How to Install Beadboard Wainscoting
Carter Oosterhouse shows how to install beadboard wainscoting and trim in a family room.
Begin by installing the baseboard, which is the most critical piece for ensuring that all of the other pieces line up properly. Use a level to make certain that the baseboard is installed perfectly level and parallel to the floor (Image 1). The baseboard serves as a foundation for the wainscoting panels and other elements.
Once it is aligned and level, attach the baseboard to the wall using an air-powered nail gun (Image 2). You could also use a hammer and ordinary finish nails, but the power nailer will make the job go much more quickly. Use about two nails to hold each section of baseboard in place.
With the baseboard installed, begin installing the individual bead-board panels using construction adhesive applied to the back corners of the panels (Image 3).
The beadboard panels rest on top of the baseboard, and the pieces fit together snugly using the tongue-and-groove edges. Make sure that the corner piece fits tightly against the corner of the walls. With adhesive on the back, press each section in place, then anchor it for extra holding power using a couple of brads. Continue installing panels along the length of the baseboard.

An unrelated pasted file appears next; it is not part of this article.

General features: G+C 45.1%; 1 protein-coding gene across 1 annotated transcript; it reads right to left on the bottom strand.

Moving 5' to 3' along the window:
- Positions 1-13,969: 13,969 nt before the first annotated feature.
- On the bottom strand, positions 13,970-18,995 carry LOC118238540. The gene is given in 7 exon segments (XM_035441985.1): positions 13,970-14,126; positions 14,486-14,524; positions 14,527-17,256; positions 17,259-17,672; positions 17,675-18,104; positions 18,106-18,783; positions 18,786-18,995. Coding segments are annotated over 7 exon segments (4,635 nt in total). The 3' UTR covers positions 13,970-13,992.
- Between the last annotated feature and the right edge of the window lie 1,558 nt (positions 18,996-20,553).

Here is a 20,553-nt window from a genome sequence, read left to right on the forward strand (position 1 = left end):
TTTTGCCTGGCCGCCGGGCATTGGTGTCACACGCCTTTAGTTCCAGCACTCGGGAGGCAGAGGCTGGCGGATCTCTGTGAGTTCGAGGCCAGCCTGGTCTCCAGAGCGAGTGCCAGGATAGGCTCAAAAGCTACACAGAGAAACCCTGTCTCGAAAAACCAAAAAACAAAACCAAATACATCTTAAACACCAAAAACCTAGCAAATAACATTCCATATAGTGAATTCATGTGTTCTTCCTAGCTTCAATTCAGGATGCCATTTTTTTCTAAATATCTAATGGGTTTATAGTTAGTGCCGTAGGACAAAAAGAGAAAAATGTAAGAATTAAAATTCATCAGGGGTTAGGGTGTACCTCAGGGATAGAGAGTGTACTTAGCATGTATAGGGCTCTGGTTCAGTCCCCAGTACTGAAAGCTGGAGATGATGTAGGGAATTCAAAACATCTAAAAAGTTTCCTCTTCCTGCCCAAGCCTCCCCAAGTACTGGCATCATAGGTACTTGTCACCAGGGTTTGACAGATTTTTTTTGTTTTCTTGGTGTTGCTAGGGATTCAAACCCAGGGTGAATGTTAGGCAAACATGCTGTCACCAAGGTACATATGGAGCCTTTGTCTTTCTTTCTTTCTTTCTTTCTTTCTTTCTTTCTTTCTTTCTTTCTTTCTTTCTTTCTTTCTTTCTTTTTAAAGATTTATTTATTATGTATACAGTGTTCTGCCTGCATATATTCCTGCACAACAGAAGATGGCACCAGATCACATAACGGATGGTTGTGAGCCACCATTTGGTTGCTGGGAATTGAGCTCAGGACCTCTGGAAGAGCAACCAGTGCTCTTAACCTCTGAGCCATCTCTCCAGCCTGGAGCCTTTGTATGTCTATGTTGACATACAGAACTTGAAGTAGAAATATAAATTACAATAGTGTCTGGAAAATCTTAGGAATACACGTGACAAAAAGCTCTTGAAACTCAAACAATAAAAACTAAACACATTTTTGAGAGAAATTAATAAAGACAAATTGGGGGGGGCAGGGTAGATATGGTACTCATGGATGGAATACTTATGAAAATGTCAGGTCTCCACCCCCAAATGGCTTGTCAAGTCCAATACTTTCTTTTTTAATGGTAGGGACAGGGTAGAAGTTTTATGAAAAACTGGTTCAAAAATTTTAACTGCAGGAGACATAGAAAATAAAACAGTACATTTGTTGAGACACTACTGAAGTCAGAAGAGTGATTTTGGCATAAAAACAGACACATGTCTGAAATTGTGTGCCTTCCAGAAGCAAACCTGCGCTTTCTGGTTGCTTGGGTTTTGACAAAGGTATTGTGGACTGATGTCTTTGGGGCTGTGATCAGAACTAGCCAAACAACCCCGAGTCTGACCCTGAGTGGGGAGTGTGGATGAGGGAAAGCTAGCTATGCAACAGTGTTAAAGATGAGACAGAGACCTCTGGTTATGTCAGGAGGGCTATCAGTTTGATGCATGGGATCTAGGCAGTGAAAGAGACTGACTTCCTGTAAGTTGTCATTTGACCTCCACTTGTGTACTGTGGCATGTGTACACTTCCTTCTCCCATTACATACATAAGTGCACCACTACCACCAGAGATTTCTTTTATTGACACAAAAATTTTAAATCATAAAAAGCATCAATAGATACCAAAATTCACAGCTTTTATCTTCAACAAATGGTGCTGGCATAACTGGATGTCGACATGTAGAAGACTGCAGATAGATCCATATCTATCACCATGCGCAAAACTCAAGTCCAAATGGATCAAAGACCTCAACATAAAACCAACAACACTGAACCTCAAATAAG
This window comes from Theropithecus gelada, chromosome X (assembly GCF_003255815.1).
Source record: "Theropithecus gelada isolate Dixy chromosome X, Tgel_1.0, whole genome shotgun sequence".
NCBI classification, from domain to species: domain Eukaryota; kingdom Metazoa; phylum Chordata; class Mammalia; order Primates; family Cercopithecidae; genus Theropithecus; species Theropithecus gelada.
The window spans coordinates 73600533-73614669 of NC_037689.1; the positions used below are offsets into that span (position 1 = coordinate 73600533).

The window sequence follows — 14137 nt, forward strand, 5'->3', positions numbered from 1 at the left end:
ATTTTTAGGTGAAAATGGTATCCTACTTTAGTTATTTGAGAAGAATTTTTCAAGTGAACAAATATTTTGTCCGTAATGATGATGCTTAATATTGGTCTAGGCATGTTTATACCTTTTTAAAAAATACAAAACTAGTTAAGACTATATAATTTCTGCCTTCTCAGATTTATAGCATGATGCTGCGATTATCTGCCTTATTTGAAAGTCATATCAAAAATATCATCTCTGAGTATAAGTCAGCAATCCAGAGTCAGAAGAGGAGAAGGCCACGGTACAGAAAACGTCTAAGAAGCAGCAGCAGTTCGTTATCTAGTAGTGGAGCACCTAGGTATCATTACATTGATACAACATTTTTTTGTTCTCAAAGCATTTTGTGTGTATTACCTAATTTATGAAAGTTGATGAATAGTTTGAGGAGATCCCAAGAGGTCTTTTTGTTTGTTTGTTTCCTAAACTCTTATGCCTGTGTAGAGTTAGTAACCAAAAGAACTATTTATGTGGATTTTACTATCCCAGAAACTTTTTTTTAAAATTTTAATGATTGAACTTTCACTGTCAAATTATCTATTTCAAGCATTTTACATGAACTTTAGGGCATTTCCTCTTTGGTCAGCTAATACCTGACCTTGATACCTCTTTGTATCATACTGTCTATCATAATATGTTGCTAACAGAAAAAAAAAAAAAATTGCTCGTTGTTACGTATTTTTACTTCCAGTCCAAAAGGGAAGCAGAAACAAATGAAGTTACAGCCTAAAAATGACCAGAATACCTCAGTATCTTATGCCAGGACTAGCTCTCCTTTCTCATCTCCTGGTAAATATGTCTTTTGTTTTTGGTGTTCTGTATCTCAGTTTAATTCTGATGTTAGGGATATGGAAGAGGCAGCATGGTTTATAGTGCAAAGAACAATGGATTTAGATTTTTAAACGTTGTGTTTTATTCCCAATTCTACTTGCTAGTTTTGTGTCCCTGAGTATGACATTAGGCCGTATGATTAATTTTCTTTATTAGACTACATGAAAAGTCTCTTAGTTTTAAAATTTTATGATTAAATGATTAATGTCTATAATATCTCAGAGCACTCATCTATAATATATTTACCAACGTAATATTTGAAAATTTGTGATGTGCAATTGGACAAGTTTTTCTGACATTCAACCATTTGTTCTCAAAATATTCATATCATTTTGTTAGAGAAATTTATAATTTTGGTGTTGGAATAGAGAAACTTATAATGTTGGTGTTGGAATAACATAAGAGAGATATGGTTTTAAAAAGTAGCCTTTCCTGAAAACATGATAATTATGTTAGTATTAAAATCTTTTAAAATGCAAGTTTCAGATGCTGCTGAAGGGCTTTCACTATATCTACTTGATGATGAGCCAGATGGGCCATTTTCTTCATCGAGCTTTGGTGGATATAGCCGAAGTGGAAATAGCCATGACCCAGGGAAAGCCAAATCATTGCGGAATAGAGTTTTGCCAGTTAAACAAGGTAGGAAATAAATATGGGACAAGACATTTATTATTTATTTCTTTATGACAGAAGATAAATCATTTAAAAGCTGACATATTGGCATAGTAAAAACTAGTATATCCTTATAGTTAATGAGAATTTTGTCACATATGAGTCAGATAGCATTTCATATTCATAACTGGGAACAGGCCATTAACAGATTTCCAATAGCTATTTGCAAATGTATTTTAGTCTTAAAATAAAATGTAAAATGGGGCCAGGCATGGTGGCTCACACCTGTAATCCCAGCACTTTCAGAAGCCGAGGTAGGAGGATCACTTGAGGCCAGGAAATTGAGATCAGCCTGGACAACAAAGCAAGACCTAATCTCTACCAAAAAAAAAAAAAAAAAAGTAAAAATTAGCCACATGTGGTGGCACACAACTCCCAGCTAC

Once all of the panels are installed for a particular section of the wall, add shoe molding at the bottom of the baseboard (Image 1) as an attractive trim that will also conceal any gaps. No adhesive is required for the shoe molding. Simply attach it to the baseboard using a brad every few feet.
With the paneling and base finished, install the top molding. The top piece rests on a ridge along the top of the panel segments (Image 2). The adjoining corner pieces fit together at the corner of the walls since the top pieces are miter-cut for a snug fit.
Simply slide the top piece in place (Image 3) and, when it's aligned properly, secure it to the wall with the brad nailer.
The finishing touch is the crown cap that fits along the top molding. Secure it with the brad nailer as well.
Caulk any gaps at the corners using painter's caulk. The dried caulk can later be painted over to match the paint of the molding.
Use a jigsaw to cut out any openings in the bead-board panels that may be necessary to accommodate electrical outlets.